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Saturday, June 17, 2017

The Writer's Life 6/17 - Nocturnal

Some movies are downright puzzling. Such is the case with Nocturnal Animals (2016), a story within a story. I caught up to it last night courtesy of Netflix. Things did not bode well during the opening credits, which features a fat, naked woman from start to finish. She is part of an art exhibition run by Amy Adams' character, whose career takes a back seat to two other plot elements: the affair her husband is having, which goes nowhere, and the arrival of a manuscript from her ex, whom she left 20 years ago, presumably because of his refusal to give up writing. He has dedicated the book to her. The novel is about a family of three that crosses paths with the vilest of criminals, a standard story told so many times. Jake Gyllenhaal plays both the writer and the novel's victim. As far as I can see, the book has no correlation to the couple's past, which is made manifest by the fact that Adams imagines another woman in the part and that she herself has a college age daughter. And therein lies the rub. What is this film about besides the obvious? Adams is fine in her role, her third in 2016. Gyllenhaal has never been better. The flashbacks to the marital difficulties hit home for me. Why would any woman stick with a failed writer? It's a question I've asked myself many times. The film is notable for the performances. Two others are first rate. The ubiquitous Michael Shannon was nominated for a supporting actor Oscar as a cop in the "fictional" part of the scenario. He was in ten movies in 2016! Laura Linney is as terrific as usual as Adams' mom. Unfortunately, before her five minute scene, she is needlessly identified as a Republican - as if a Democrat couldn't be as cold and calculating. Anyway, 130,000+ users at IMDb have rated Nocturnal Animals, forging to a consensus of 7.5 of ten, way too high in my estimation. Seeking a better understanding of the film, I ran a search, and was relieved that Anthony Lane of the New Yorker reacted similarly, although a lot more harshly. I didn't feel quite as dumb after perusing his thoughts. I don't think it's a bad film. I just think it would have been more interesting if Gyllenhaal's character would have based his fiction on his relationship with his ex-wife. Based on the novel by Austin Wright, it runs just short of two hours. Tom Ford adapted the screenplay and directed, only his second stint at the helm. It did not do well at the box office, its worldwide take falling short of the production's overall budget. It probably turned a slight profit after DVD rentals and streaming. I'm not sure anyone but those curious to see how the novel was adapted to the screen, and fans of the actors would find it interesting.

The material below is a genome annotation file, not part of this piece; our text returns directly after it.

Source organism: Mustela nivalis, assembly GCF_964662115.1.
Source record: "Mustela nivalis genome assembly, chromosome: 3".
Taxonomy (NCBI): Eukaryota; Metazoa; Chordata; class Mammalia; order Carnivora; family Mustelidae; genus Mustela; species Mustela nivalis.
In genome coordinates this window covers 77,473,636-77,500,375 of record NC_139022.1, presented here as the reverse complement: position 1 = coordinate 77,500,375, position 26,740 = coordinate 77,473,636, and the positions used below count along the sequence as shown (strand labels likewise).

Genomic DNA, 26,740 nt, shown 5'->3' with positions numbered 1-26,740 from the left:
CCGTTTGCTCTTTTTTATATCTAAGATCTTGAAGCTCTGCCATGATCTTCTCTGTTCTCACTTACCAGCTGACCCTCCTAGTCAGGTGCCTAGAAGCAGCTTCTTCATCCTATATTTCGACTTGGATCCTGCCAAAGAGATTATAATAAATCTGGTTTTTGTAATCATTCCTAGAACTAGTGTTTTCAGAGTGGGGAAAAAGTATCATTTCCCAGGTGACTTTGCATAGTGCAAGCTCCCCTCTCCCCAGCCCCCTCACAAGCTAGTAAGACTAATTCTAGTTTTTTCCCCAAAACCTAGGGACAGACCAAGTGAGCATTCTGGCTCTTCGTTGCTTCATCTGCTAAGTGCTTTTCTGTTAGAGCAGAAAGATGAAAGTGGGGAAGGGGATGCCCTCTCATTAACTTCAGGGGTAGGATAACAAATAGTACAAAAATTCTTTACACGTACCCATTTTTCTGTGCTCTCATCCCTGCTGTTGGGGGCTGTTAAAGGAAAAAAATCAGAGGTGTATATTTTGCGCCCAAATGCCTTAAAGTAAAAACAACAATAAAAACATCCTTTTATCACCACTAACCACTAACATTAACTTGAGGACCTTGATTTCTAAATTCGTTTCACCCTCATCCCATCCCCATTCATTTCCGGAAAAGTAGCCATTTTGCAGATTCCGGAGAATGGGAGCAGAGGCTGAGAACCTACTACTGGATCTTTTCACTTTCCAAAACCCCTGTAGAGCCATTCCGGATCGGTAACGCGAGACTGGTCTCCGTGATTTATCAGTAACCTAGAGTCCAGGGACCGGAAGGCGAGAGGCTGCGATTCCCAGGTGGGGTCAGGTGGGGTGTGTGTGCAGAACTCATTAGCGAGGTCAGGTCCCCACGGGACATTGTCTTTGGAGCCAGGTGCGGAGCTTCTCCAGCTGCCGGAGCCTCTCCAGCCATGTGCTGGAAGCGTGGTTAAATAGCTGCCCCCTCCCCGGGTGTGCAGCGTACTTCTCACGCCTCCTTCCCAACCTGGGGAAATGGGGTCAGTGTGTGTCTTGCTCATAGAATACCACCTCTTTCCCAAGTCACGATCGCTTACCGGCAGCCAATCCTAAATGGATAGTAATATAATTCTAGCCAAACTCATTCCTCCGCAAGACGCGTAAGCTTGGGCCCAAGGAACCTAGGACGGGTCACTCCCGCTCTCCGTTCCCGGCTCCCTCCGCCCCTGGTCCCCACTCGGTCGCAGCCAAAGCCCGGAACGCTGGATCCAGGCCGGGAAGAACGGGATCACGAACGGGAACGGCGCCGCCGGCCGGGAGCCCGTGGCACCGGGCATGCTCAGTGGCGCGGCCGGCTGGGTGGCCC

The top ranked golfers in the world are Dustin Johnson, Jason Day and Rory McIlroy. Each missed the cut at this year's U.S. Open.

An article in the NY Post warns of a future scam - theft of finger prints, which would be used to open phony accounts. It never ends.

The floating book shop was open about 15 minutes when it began raining. I'm now contemplating setting up just as soon as I'm done with this evening's shift on the computer. It would depend on finding a parking spot near the scaffold at my regular nook. I'm not optimistic.
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